Over her eighteen-year writing career, Louise Voss has had  eleven novels published – five solo and six co-written with Mark Edwards: a combination  of psychological thrillers, police procedurals and  contemporary fiction  – and sold over 350,000 books. Hert book, The Old You, was a number one bestseller in  eBook. Louise has an MA (Dist) in  Creative Writing and also works as a literary consultant and mentor for writers at She lives in South-West London and is a proud member of two female crime writing collectives, The Slice Girls and  Killer Women.

Please remember to check out the other blogs featuring on the tour! 

Friday, 19 July 2019

The Chain by Adrian McKinty

I am thrilled to be closing off the tour for The Chain. Hang on, though - does that mean I'm breaking it? Gulp.....

I'd seen some rave reviews so was keen to dive in. Huge thanks to Tracy Fenton for inviting me to take part, and to the publisher for my review copy, which I received via Netgalley.

The Blurb:


* * * * *







* * * * *


The Chain was published by Orion on 9th July 2019 and you can buy it from Waterstones, Amazon UK, Amazon US and other good bookshops.

My Review:

I was really looking forward to reading this. There has been lots of hype about The Chain, but I tried to go into it with no expectations.

The premise is fantastic. Single mum Rachel's teenage daughter Kylie is snatched off the street. She receives a phone call telling her she needs to kidnap a child herself, and when that child's parents kidnap a further victim, then Kylie will be released. There is also a ransom to be paid by each family. If she deviates from her instructions, or tries to break the chain, Kylie will die.

I remember the whole thing around chain letters back in the day. Personally, I didn't worry about breaking the chain, but I know plenty did. But when it involves children? Woah, that's a whole different ball game.

I think this is probably a book you read differently, depending on whether you're a parent or not. I am a parent, and I think I would do pretty much anything for my kids. But in a scenario like this? Murder? This book certainly makes us question what we would actually be willing to do for those we love.

I really felt for Rachel, and the predicament she finds herself in. It's interesting how quickly she settles into what she needs to do - things that a day or two earlier she would have found horrific. Unsure that Kylie's dad Marty would help without going to the police, she calls on ex brother-in-law Pete for support.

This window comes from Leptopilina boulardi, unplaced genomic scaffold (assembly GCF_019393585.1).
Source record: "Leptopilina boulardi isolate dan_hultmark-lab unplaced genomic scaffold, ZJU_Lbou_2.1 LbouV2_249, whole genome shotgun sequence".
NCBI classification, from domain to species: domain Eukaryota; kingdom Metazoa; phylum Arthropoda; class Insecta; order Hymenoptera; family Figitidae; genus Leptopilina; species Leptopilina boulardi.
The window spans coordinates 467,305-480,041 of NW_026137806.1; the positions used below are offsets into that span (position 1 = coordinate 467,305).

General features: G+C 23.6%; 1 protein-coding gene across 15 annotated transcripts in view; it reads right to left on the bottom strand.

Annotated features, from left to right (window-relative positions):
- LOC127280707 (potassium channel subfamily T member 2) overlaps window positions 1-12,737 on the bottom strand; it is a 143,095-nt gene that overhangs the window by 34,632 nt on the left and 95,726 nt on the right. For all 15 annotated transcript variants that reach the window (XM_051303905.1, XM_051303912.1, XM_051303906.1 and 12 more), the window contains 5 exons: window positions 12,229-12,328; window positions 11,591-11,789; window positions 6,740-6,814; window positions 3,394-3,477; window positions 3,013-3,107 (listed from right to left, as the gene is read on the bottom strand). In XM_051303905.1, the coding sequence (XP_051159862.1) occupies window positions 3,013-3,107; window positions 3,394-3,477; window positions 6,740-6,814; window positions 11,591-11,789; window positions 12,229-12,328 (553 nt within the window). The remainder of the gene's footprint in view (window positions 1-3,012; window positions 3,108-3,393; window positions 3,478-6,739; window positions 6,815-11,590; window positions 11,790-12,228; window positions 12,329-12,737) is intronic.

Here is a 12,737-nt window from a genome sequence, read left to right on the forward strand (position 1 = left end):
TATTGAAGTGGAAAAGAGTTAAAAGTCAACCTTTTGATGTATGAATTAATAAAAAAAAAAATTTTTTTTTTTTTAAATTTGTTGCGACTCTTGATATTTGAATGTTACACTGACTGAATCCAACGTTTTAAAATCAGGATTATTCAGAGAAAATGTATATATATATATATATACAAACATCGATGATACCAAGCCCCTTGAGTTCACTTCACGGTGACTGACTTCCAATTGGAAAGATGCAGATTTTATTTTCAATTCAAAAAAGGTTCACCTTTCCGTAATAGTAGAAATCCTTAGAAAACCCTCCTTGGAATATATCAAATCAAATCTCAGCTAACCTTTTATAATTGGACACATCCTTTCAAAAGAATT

She has to research her own potential targets, and whilst this is, of course, a work of fiction, I think there's a definite warning here about over sharing information on social media.

There are two distinct halves to this book. At the beginning, it mainly focuses on Rachel and her frenzied actions trying to get Kylie back. The pace is fast and punchy. The second half starts slower as we learn a bit more about the entity that is The Chain. But again, the pace speeds up as we head for the explosive finale.

There were tons of things I really liked about this book - original, interesting,  sinister, dark, fast paced, intriguing, full of jeopardy and thrills. But it left me with unanswered questions which I would love to have answered. But a great read, regardless.

The Author:

Adrian McKinty is a crime novelist from Belfast, Northern Ireland.

His books have won the Edgar Award, the Anthony Award, the Ned Kelly Award and the Barry Award. Adrian is also a two time Dagger nominee and shortlistee for the Theakston Crime Novel of the Year.

He studied law at Warwick University and philosophy at Oxford University before emigrating to New York City in the mid 90s.

Tuesday, 16 July 2019

Fear in the Lakes by Graham Smith

Having enjoyed this series so far, I am delighted to be sharing my review of this, the third book featuring DC Beth Young. Huge thanks to Noelle Holten at Bookoutre for inviting me, and providing my review copy, which I received via Netgalley.

The Blurb:

A case with no leads.
A victim with no enemies.
A killer with no conscience…

When Detective Beth Young is called to investigate a victim with multiple broken bones, nothing prepares her for what she finds. James Sinclair is fighting for his life, and Beth can’t shake the idea that the nature of his injuries suggest someone with a personal grudge against him.

But James’s devastated wife Laura insists that her kind, softly-spoken husband is a man with no enemies. She was the one with the fiery temper, but James was so calm, she’d never once managed to provoke even a cross word from him in their eight year marriage. And he was the same with everyone – she can’t name one person who might want to hurt him.

But she knows virtually no details about her husband’s childhood or his life before he moved to the Lake District as a young man, and Beth feels sure that the key to finding James’s attacker is hidden in the secrets of his past. Who was he really? And what is the significance of the coded messages that Beth finds hidden on his laptop?

Then two more bodies are found in one of the deep, picturesque lakes that the area is so famous for, exhibiting similar injuries to the ones James Sinclair suffered. How are they connected? And how many more people are at risk?